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Central Lines: Patient Safety Considerations

Central Lines: Patient Safety Considerations

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Central Lines: Patient Safety Considerations

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  1. Central Lines: Patient Safety Considerations Reviewed & Updated By Tom DiDonna And Rob Bennington December 2011

  2. CENTRAL LINES • A Central line is an IV whose catheter tip resides in central circulation where the veins are large and the blood flow rate is high • The tip of a central line should be in the lower 1/3 of the superiorvena cava • Used for long-term IV Fluid administration, total parenteral nutrition, vasopressors, antibiotics, or primary vascular access

  3. CENTRAL LINES • Placement can be made directly into a jugular, subclavian, femoral, basilic, cephalic, or antecubital vein • Catheter can be tunneled. • Hickman, Broviac, and Leonard catheters are placed surgically and threaded under the skin

  4. TYPES OF CENTRAL LINES • Central venous catheters may have 1, 2, or 3 lumens • TPN is given through a dedicated port • Blood products are given through an 18-20 gauge or larger infusion port • Dual Lumen Lines • Some dual lumen catheters have both lumens open at the distal end of the catheter • Be cautious with incompatible medications • Be aware of possible contamination of blood sample if drawing blood from one port while the other supports infusion of IV fluid, blood, or medication

  5. TYPES OF CENTRAL LINES • Triple Lumen Lines • Staggered lumen openings • Incompatible medications may be given at the same time • Blood sampling should be through the proximal port to avoid contamination by fluids and medications from the other ports • CVP monitoring is measured at the distal port

  6. TYPES OF CENTRAL LINES • PICC – Peripherally Inserted Central IV Catheter • Usually inserted in the upper arm • Catheter tip is in the distal superior vena cava like all other central lines • Midlines are NOT central lines

  7. TYPES OF CENTRAL LINES • Groshong - 3 way pressure sensitive slit at the catheter tip • doesn’t require clamping or heparin flush • flushed with saline q week • Groshong tip catheters are usually blue • Design used in tunneled catheters and some PICC lines

  8. TYPES OF CENTRAL LINES • Hickman/Broviac/Leonard – Open-ended, no valve • Inserted surgically and threaded under the skin • Usually inserted in the subclavian vein with the tip 2-3 cm from the right atrium • Flush with Saline and Heparin after use & every day

  9. TYPES OF CENTRAL LINES • Hickman, Broviac, and Leonard Catheters – Open-ended, tunneled central lines • Hickman catheters can be 1, 2, or 3 lumen • The lumens may all be identically sized, or • The lumens may be of different sizes • Broviac catheters are all single lumen catheters • Leonard catheters have 2 lumens of identical size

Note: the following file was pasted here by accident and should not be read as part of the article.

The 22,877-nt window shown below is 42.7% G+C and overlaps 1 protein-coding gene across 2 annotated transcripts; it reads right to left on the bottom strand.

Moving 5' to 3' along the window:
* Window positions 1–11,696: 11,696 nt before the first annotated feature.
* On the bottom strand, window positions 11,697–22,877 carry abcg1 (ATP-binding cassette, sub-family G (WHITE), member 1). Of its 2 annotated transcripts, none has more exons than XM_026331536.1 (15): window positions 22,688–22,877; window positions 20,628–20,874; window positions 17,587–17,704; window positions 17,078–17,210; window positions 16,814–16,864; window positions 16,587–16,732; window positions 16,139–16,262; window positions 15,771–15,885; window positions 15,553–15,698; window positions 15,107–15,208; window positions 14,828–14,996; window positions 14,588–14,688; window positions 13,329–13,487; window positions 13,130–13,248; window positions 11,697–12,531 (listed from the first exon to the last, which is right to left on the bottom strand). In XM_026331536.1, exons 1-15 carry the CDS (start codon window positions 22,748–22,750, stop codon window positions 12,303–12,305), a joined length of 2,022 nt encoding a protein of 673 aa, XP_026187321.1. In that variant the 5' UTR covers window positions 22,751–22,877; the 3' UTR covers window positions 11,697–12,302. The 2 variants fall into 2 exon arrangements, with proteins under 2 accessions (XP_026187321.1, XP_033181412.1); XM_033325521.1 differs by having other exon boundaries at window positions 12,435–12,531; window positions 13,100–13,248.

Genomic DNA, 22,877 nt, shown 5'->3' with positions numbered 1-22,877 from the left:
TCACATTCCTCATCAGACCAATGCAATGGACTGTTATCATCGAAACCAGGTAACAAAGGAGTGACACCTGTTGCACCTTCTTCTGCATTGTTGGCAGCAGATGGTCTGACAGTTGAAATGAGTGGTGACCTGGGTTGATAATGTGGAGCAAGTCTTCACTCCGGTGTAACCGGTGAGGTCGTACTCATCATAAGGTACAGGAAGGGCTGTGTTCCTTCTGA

10. IMPLANTABLE DEVICES • Implanted subcutaneously instead of patient having a port outside of body • Mediport and Portacaths are the most common • No dressing is required • Accessed by a Huber needle • Flushed with Heparin • More expensive

  11. Mediport or Portacath • A portacath or "port" is comprised of two components, a self-sealing injection port and a catheter that enters the vein. The port and catheter are placed entirely under the skin using a small incision.

  12. Mediport or Portacath • There will be a bump on the chest wall where the injection port is located. This is the site where the access Huber needle is placed. • If no solutions running, extension tubing is capped off like a regular Heparin lock and 5 ml of Heparin flush solution (10 units/ml) is instilled q shift per facility protocol. • Once port is deaccessed, it needs a MONTHLY flush with 5ml of heparin (100 units/ml) to keep it patent.

  13. Power Port • The Power Port • Designed for power injections when used with a PowerLoc safety infusion set • Withstands injections of 5ml/sec @ 300 psi • The unique triangular shape and palpation points makes it easy to distinguish the Power Port from ordinary Mediports • Requires Heparin flush

  14. USING THE CENTRAL LINE • Flush Groshong tip catheters q shift, before and after use with NS. Open ended catheters also require heparin flush. • Close clamps when not is use. • Fluids are changed every 24 hours • Tubing is changed every 72 hours. • Dressing is usually changed every 7 days. • Line can be used for blood drawing - withdraw and waste 6 ml, then withdraw blood for samples.

  15. USING THE CENTRAL LINE • After blood draws, catheters require 20 ml NS flush • If port becomes clotted, do not use - sometimes ports can be opened up with Alteplase (requires a doctor’s order). • Keep catheter hub/needle manipulation to a minimum. • Luer-lock all tubing connections and assure all connections are secure. • When flushing, use at least 2 times the volume of the catheter (see attached) and any add-ons.

  16. USING THE CENTRAL LINE • Never use smaller than 10cc syringe for flushing or rapid medication administration. Catheter may be damaged by the higher pressure of smaller syringes. • Change peripheral- short catheter IV site as soon as possible if IV was started in the field where aseptic technique may have been compromised, no later than 48 hours.

  17. USING THE CENTRAL LINE • Observe for signs of extravasation during flushing, medication injection, or IV fluid flow (swelling and leakage). • Record intake and output on all patients receiving IV fluids. • Use alcohol and Betadine (use alcohol first), or chlorahexadine for cleansing the skin. • Blood pressure cuffs or tourniquets should not be applied over peripherally inserted catheters, but may be placed distally.

  18. YOUR ROLE AFTER THE INSERTION Place an occlusive sterile dressing • Flush lumens to maintain patency • Monitor site for bleeding • Assess breath sounds • Assess circulation • Assess for hematoma • Document insertion, site, dressing and flushing

  19. Risks • Pneumothorax - Collapse of the lung because of injury from the needle used to insert the device into the subclavian or jugular veins • Hemothorax - Bleeding into the chest because of injury to the blood vessels from the needle at insertion into the subclavian or jugular veins • Cellulitis - Infection of the skin around the catheter or port • Catheter infection - An actual infection of the device itself inside the vein • Sepsis - Release of bacteria into the bloodstream

  20. Dressings • Equipment needed: • Sterile transparent dressing • Sterile gloves • Mask • Sterile drapes • Chlorhexidine swabs • Steristrips • Statlock if Statlock is being used **Do Not Use Gauze or Antibiotic Ointment

  21. Dressings • Procedure: • Change dressing 24 hours after insertion and then every 7 days and PRN • Confirm patient’s identification • Explain procedure • Wash hands thoroughly and put on clean gloves and mask. Wear cap if hair is longer then shoulder length. • Carefully remove the old dressing and discard it in a red biohazard bag. Avoid tugging on the catheter or using scissors while removing the dressing.